The Business of Death at the Burning Ghats of Varanasi
September 2015
illustration

Cremation
© 

A young man approaches where I stand at the edge of the viewing platform and says it's okay to take photographs. Directly below us, though with a clear sense of separation, there are four funeral pyres at various stages of burning; one is almost finished, another is half way through (at its height), the third is being constructed, and the flames are just beginning to leap on the final one. The air is thick with heat and smoke, its odour seeping into my clothes and hair and skin.

Kunal* introduces himself. He is in his mid-twenties and from the caste of Untouchables who run the two cremation grounds at Varanasi. His family has worked at the ghats for seven generations and there are over 1000 clan members currently living in the buildings behind the main steps. When a person dies, their family pays for a space at the grounds and for the service of an Untouchable. One male member of Kunal's clan has charge of each funeral pyre and works with the family of the deceased throughout the entire process of the cremation until the final ritual is complete. Kunal's job is to talk with the tourists and get donations from them. Unlike the innumerable touts we'd met on our travels, whose sole purpose seemed to be to extort money from tourists, he spoke perfect English and was relaxed and knowledgeable about his business.

When a Hindu dies and the last rites and prayers have been performed by a priest (Antyeshti), the body is brought on a wooden stretcher down the steps of the ghat and laid beside the water. A female will be dressed in red and a male in white, the respective colours they wore on their wedding day. Family members place water from the Ganges into the mouth of the deceased for purification and then wait with the body while the pyre is constructed. When it is ready, the red or white clothing, flowers and other religious paraphernalia is removed and thrown into the water. The body, which will already have been rubbed with ghee (purified butter) to help it burn easier, is only wrapped in a white sheet when laid on the pyre. More logs are then placed on top.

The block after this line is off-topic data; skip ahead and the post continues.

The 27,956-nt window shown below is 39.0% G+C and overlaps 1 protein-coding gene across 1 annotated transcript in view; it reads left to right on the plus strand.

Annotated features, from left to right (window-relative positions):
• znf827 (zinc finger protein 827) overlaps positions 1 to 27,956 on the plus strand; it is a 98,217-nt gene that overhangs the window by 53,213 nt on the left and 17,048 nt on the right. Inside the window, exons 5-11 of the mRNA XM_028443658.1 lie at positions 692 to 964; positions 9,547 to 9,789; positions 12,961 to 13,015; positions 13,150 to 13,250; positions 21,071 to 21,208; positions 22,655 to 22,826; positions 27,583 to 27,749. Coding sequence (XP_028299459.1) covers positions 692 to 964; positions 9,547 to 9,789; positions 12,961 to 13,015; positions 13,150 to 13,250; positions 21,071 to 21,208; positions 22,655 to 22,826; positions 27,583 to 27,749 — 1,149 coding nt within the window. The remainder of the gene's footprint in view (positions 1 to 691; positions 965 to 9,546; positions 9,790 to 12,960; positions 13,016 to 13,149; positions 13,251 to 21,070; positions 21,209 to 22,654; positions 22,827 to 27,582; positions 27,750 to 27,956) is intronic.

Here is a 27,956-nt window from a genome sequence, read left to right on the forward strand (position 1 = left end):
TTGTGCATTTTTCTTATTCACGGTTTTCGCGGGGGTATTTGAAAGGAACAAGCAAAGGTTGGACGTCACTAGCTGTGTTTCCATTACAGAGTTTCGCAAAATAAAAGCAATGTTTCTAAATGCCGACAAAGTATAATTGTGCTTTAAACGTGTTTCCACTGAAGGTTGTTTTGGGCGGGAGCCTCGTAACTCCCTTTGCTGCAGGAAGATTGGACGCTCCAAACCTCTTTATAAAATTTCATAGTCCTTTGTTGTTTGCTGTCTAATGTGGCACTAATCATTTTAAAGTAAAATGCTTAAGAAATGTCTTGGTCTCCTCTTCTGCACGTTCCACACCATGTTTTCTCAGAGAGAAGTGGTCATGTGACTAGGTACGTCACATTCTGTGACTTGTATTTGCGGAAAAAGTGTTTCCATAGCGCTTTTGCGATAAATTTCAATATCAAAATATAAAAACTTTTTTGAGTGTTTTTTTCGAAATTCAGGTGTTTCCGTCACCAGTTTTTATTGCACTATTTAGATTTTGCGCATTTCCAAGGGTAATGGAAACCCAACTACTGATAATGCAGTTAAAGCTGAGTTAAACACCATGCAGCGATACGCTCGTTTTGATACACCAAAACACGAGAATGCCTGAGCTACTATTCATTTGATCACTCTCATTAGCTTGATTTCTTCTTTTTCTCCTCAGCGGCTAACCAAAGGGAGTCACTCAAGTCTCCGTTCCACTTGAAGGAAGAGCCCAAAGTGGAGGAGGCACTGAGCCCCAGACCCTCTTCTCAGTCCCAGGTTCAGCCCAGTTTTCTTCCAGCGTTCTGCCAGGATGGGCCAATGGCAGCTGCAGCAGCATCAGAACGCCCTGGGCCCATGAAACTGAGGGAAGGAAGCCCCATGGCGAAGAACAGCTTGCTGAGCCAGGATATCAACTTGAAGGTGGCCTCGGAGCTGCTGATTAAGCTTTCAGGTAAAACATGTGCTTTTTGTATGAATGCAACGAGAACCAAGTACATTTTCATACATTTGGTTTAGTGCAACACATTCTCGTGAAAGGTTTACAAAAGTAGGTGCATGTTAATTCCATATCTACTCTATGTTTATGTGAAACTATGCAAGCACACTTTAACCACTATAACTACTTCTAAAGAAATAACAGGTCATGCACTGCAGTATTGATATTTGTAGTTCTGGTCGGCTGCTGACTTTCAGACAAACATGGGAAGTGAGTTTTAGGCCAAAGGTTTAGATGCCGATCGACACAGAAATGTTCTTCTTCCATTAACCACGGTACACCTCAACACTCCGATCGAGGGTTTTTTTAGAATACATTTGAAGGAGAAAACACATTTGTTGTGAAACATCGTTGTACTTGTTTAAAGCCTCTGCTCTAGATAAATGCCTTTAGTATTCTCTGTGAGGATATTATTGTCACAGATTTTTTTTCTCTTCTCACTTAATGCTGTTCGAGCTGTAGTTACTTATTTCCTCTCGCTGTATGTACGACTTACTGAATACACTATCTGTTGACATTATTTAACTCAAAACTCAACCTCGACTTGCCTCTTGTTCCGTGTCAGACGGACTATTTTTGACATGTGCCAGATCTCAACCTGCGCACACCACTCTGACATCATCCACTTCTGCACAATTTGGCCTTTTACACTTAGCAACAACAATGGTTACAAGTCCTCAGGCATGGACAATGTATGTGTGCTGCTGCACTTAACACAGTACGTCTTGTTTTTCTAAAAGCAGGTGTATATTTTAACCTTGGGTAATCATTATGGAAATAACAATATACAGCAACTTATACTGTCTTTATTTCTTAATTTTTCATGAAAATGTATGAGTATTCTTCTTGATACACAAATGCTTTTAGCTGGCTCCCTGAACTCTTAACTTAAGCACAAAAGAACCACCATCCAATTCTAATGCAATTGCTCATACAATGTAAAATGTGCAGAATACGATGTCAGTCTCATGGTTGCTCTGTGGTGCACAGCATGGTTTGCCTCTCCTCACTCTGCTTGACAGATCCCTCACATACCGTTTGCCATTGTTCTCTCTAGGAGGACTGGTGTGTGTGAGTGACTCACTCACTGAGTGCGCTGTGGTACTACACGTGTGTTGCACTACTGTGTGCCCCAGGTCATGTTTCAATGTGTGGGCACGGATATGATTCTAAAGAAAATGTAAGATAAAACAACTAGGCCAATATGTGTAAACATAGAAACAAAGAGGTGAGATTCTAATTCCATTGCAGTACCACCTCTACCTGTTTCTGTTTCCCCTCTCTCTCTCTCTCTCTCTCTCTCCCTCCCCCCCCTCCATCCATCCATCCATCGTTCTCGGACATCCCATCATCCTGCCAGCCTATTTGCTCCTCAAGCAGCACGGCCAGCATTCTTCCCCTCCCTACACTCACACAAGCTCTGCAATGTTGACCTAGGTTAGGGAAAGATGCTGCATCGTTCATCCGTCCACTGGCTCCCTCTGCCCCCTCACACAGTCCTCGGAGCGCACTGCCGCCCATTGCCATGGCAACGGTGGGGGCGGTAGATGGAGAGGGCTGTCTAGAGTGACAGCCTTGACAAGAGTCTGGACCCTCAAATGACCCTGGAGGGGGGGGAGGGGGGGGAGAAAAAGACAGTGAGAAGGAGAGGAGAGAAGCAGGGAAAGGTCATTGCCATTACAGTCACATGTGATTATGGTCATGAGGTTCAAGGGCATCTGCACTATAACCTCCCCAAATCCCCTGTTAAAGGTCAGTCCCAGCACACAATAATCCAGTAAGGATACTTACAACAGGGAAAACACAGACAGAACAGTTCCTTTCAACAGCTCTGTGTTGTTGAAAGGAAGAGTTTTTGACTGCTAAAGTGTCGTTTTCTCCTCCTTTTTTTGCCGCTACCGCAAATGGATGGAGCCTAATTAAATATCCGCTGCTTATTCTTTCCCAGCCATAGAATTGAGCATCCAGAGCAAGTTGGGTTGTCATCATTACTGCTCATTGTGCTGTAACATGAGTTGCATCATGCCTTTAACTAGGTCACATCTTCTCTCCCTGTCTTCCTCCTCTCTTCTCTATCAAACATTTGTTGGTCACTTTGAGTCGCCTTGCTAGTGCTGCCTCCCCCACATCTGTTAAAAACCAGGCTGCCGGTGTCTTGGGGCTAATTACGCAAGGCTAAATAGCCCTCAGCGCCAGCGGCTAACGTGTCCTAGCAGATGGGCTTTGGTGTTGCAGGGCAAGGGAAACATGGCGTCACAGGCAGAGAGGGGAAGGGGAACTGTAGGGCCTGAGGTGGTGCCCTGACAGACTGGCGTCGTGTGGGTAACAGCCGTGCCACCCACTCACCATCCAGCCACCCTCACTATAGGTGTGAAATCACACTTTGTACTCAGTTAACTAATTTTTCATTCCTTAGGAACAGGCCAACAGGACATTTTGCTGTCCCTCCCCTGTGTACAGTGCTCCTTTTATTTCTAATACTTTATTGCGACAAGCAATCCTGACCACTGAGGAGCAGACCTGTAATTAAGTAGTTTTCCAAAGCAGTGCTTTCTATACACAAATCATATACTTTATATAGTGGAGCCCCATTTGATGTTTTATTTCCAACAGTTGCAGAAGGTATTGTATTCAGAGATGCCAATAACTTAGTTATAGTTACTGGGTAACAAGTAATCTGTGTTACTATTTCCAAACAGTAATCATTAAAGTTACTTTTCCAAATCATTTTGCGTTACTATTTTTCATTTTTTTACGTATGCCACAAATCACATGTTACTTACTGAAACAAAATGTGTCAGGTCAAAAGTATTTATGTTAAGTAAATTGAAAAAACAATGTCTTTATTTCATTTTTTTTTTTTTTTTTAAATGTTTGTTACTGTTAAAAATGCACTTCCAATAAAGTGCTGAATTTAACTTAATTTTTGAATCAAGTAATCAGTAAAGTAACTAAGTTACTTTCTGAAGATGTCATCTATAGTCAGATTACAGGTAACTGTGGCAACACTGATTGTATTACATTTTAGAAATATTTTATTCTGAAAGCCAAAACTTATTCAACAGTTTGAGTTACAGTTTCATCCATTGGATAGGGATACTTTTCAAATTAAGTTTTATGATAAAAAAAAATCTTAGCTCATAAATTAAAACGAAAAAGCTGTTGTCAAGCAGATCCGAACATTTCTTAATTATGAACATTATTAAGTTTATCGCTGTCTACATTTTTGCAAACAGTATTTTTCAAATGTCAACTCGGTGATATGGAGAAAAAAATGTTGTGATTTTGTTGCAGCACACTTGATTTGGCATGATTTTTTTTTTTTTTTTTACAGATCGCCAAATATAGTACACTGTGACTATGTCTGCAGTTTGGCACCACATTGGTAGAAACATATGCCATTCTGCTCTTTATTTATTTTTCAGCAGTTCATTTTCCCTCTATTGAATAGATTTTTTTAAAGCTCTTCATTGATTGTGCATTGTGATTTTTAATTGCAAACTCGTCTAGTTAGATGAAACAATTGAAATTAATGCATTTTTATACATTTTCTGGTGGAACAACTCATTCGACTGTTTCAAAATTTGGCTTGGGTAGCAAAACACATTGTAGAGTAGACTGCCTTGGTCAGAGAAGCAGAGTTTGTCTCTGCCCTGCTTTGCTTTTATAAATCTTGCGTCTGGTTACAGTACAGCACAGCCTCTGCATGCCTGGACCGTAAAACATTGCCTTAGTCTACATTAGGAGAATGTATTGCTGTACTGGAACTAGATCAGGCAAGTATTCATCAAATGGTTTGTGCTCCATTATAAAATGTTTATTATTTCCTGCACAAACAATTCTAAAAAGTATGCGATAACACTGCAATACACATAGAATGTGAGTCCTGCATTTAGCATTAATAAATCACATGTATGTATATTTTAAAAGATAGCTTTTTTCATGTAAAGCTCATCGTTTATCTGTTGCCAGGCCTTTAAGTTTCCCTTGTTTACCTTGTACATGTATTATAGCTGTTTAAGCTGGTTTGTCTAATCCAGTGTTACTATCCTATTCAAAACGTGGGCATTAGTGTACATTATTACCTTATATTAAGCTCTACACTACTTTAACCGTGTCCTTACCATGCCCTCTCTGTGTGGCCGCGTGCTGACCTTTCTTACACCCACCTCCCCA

Kunal points to the third pyre and explains that the head male of the family, often the eldest son, who is also dressed in white, is walking five times around the body. Five represents the elements of earth, fire, water, air, and ether. A flame is brought from a shrine dedicated to the God Shiva, a few metres away, where a fire is kept burning 24 hours every day of the year. The man in white ignites the first log with the flame. Then the family takes their leave to wait at the top of the steps of the ghat until the body has burned completely.

‘Why don't they stay with the body?’ I ask, surprised. ‘They get too upset,’ Kunal says. ‘The women do not come to the cremation because they cry, and tears keep the soul attached to this life instead of allowing it to transmigrate and be reincarnated.’

An average body needs 360 kg of wood and 3 hours to burn, and it is a far messier process than I've seen in films and documentaries. The chest (on a man) and the hips (on a woman) do not burn easily, and just like any wood fire, the Untouchable in charge must poke and push and readjust the limbs and bones and logs into a dense pile to keep the pyre burning with sufficient voracity. At Harish Chandra Ghat, 80 to 150 bodies are cremated in one day, and each one must be logged and registered, so that cause of death can be listed on the death certificate. In Varanasi, under normal circumstances, a cremation is usually carried out within 8 or 9 hours of death, so the Untouchables work day and night. The heat during the summer months is unbearable.